For those of us brought up on a diet of WWE wrestling and 90s action movies, having the largest pecs seems like a good indicator of fighting ability. But how realistic is that? Looking at the top heavyweight boxers or MMA fighters and you will rarely see overly large muscles. Will bodybuilding make you a better fighter? Or will it negatively affect your fighting ability?
For a weight lifting novice, following a bodybuilding program may initially yield solid results. But long-term it is an impractical goal. Not only would a bodybuilder’s physique be too immobile for fighting, but the two forms of training would be impossible to perform simultaneously.
In this article, I will take a look at the pros and cons of combining bodybuilding and fighting.
Defining a fighter can be quite tricky. Are we talking about a boxer? Are we talking about a martial artist? Or a street brawler who’s had a few beers?
The same issue occurs in bodybuilding. Are we talking about an IFBB pro fighting for a Mr Olympia title? Or are we talking about a 30-year-old guy who spends his evenings on Bodybuilding.com and just wants to look good in the mirror?
The issue is further complicated when we get into performance-enhancing drugs (PEDs), and natural vs pro. Way too many variables. That does not mean that this article cannot answer the question though. Here is a basic rundown of bodybuilding and fighting:
The problem with bodybuilding is not so much that bodybuilders are less mobile and not exactly fleet of foot, it is more to do with training schedules, nutrition, and the different goals of these two sports (if you consider bodybuilding a sport or not it is still athletic in nature).
It would be impossible to become the best sprinter in the world while also running marathons. The training would be crazy, your body would be pulled in two directions by the need to train both aerobically and anaerobically, and you would be working different muscle fibres.
The same is true for bodybuilding and fighting. As you will soon see.
“He can have heart, he can hit harder and he can be stronger, but there’s no fighter smarter than me.”
Floyd Mayweather Jr (source)
There are many forms of fighting. With dozens of different martial arts, wrestling styles, and even a couple of boxing variations. But for the purposes of this article, we will look at boxing, MMA, and wrestling. All three forms of fighting are used in the Ultimate Fighting Championship (UFC), so this will work as our definition of fighting.
One interesting thing about fighting and bodybuilding is that all forms will involve calorie manipulation to make weight. Bodybuilders are well known to cut and bulk, and while fighters don’t go to the same extreme, they will have to drop weight or gain weight if changing weight divisions.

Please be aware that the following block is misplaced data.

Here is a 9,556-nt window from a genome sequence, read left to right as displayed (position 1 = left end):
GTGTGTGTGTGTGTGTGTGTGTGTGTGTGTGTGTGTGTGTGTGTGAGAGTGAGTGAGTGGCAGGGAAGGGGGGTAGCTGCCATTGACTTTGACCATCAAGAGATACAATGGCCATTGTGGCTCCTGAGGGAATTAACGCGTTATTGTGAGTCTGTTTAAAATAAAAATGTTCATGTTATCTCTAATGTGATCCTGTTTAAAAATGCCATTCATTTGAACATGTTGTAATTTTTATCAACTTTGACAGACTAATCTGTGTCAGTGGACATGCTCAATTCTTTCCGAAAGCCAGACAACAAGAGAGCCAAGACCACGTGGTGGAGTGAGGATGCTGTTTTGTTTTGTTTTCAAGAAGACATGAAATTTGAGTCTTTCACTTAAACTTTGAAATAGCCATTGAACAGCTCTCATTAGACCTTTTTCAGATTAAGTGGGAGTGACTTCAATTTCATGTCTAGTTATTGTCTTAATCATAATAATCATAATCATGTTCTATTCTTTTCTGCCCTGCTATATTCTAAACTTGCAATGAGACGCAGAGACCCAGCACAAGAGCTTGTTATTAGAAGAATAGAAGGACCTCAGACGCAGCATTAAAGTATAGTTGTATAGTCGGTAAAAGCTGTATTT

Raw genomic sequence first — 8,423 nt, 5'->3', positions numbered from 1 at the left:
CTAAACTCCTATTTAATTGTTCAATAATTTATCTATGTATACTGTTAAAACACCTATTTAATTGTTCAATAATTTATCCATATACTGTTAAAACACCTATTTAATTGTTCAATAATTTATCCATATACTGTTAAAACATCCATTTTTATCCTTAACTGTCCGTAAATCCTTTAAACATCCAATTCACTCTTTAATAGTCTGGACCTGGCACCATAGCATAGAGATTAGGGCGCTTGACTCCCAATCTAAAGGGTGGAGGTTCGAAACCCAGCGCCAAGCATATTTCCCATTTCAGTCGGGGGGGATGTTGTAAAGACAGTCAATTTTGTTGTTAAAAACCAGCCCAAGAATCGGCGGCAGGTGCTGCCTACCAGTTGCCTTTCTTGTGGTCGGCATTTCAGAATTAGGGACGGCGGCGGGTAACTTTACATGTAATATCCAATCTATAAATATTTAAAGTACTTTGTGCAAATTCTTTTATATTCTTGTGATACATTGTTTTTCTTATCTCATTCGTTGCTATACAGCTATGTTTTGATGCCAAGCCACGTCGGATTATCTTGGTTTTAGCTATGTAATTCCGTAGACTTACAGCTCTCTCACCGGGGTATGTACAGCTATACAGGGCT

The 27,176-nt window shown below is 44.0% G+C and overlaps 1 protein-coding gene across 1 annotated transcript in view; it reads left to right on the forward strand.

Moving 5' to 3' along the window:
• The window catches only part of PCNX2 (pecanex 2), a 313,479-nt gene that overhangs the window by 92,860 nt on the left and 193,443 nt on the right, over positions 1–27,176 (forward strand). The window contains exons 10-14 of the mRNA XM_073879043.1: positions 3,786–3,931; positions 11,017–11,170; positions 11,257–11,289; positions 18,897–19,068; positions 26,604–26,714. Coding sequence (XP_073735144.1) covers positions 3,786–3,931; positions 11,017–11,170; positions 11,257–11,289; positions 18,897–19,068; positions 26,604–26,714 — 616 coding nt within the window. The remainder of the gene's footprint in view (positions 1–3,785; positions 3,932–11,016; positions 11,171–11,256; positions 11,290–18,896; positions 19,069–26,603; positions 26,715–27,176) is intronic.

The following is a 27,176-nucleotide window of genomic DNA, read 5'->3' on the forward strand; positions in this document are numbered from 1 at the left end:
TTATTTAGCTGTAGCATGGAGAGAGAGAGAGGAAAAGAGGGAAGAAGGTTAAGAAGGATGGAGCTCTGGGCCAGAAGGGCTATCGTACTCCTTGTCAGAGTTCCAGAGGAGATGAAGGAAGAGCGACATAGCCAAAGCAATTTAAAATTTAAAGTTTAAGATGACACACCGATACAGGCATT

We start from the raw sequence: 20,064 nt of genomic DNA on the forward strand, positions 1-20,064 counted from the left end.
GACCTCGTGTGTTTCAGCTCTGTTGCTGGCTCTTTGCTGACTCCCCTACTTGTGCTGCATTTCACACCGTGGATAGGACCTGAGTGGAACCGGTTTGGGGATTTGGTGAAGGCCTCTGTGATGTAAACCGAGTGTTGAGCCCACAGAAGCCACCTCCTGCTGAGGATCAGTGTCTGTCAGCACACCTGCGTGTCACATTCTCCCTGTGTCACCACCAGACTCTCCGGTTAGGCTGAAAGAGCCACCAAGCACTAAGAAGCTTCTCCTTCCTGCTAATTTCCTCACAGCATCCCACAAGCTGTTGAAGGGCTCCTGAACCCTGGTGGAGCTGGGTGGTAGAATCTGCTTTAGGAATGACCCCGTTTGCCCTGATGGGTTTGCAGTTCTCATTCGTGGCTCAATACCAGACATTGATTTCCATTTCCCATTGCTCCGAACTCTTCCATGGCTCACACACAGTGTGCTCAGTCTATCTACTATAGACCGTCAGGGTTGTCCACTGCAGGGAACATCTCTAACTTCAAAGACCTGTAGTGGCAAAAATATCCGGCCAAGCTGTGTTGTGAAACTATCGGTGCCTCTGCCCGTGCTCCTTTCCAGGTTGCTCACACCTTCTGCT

The most important requirement for any fighter is that they have great strength to weight ratio. If two boxers weigh 90kg but one has more muscle mass, then that boxer will be able to generate more power.
This isn’t such an issue in the heavyweight division as there is no upper limit for weight. If you want more power, you can get bigger. But in the lower divisions, this is massively important.
Now think about a traditional bodybuilding workout program and lifestyle. Does it help to build mobility? Agility? Endurance? No, not really. Nor does it help with reaction time, resilience, or strategy.
This means that if you were to follow a bodybuilding program you would ALSO have to supplement your workout with specific fighting-training.
Look, the truth is that for a novice fighter, bodybuilding could be beneficial. For example, a young boxer who has just finished their growth spurt could be in serious need of packing on some muscle.
Following a bodybuilding diet and exercise program would be a good way to build some muscle and put on a bit of size. For optimal results though, you’d want the program to be a hybrid one.
Bodybuilding has many benefits that can be useful for fighters:
For the record, I am well aware that most bodybuilders could beat the absolute tar out of me. I’m not saying that bodybuilders wouldn’t be good fighters compared to your average man on the street.
But there is a reason why no professional bodybuilder has made it in the UFC (that I’m aware of). The closest there has been would be the WWE wrestlers who fought in the UFC. WWE wrestlers are similar to bodybuilders in their size and training styles.
In fact, they are probably the best argument that bodybuilding and fighting can co-exist. Except for a couple of things:
I’ll talk about the second point later in this article, but let’s address the first point. I don’t want to get into the whole “wrestling isn’t real” debate. It involves a lot of hard work and sacrifice, but it IS choreographed, and it does not involve being punched in the face.
Also, compared to bodybuilders, most wrestlers are closer in shape to athletes. They are smaller, more mobile, more agile, you get the idea.
Bodybuilders do not make good fighters because their muscles are built for size rather than strength. This makes their strength to weight ratio (see earlier) unfavourable. They are also pretty immobile (Kai Greene aside).
Most bodybuilders are very short, making them ideal for wrestling, but in boxing, their lack of reach would be immediately noticeable. Their weight to height ratio would see them being placed in the heavyweight division.